California courts recently ruled that marijuana collective dispensaries are now legal and cannot be regulated by city ordinances. While the courts have ruled that the former city ordinances and regulations are invalid regulations, they did stipulate that dispensaries will be required to actually grow the marijuana sold.
This new regulatory action in California Drug Laws poses a new dilemma and further diminishes the earning capacity of what is otherwise considered a legitimate operation. While economic regulations are not given the greatest amount of deference before imposing sanctions, this new round of regulation is simply excessive.
As it stands owners and operators of marijuana collectives or co-operatives suffer discriminatory and often predatory terms from landlords. Many are forced to operate out of small and over priced spaces often being subjected to “take-it-or-leave-it” terms in the rental agreement. While the primary purpose of such operations are monetary it is important for law makers and others to consider the secondary and collateral benefits.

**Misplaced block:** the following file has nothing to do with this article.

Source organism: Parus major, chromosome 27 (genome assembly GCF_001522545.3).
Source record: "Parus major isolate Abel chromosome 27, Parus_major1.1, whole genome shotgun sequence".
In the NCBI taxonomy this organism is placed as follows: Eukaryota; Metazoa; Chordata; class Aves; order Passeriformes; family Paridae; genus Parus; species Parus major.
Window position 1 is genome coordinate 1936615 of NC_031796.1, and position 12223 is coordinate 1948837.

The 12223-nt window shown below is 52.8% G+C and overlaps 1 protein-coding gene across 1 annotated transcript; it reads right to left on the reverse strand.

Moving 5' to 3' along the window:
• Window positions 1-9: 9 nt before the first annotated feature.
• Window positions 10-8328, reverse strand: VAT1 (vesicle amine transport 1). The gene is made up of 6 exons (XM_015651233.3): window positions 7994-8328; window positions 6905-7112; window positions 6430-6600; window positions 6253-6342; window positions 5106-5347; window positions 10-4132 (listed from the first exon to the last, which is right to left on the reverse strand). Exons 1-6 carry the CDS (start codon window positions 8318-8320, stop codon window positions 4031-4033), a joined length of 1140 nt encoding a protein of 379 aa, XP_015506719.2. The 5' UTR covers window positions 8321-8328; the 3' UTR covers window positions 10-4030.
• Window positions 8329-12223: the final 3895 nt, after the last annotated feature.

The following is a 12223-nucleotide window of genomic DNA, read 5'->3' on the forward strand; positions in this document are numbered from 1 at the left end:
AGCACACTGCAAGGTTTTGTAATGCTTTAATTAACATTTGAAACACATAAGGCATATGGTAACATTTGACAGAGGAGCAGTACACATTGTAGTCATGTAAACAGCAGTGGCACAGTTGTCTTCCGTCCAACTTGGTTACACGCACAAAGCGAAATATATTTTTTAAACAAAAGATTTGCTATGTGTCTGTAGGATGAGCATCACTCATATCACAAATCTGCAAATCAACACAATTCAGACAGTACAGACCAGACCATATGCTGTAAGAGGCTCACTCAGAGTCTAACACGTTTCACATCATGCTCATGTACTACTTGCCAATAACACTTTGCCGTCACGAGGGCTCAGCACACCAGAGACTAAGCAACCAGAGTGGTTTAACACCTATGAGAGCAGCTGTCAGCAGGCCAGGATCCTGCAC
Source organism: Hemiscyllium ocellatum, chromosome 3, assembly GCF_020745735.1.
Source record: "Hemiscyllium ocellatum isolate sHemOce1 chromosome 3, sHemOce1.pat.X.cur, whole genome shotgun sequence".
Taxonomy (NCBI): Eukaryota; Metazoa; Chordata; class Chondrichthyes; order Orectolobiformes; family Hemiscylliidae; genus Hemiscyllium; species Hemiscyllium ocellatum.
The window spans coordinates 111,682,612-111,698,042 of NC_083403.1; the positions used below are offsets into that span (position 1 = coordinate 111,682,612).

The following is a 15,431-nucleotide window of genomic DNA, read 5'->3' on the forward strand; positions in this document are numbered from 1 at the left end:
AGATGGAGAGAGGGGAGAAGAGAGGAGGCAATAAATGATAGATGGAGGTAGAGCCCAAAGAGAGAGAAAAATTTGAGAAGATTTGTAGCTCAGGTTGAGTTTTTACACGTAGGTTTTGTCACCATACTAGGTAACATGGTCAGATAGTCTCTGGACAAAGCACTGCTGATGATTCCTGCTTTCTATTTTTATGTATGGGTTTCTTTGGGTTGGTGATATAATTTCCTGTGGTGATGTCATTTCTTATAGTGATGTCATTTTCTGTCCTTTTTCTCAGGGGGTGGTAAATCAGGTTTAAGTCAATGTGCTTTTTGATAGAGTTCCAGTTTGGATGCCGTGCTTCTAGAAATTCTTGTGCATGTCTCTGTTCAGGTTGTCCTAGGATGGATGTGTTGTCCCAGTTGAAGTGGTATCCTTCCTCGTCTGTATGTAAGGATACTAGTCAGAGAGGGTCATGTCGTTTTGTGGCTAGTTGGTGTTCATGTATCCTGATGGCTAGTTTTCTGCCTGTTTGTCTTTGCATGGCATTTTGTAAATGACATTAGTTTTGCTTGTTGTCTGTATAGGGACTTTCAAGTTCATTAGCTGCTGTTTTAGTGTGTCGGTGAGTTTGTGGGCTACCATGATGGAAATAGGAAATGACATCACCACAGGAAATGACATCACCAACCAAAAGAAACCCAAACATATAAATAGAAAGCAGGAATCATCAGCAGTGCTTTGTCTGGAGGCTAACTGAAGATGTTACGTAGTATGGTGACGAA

Many cancer survivors or those who suffer from other debilitating medical conditions are given comforting treatment by the services provided by these establishments. While regulation is indeed required to avoid influence by outside criminal elements, it should not impose an undue burden on those seeking to receive the benefits. Lawmakers need to consider the long term consequences of imposing such harsh sanctions. Even though the recent ruling is a step in the right direction more is needed.
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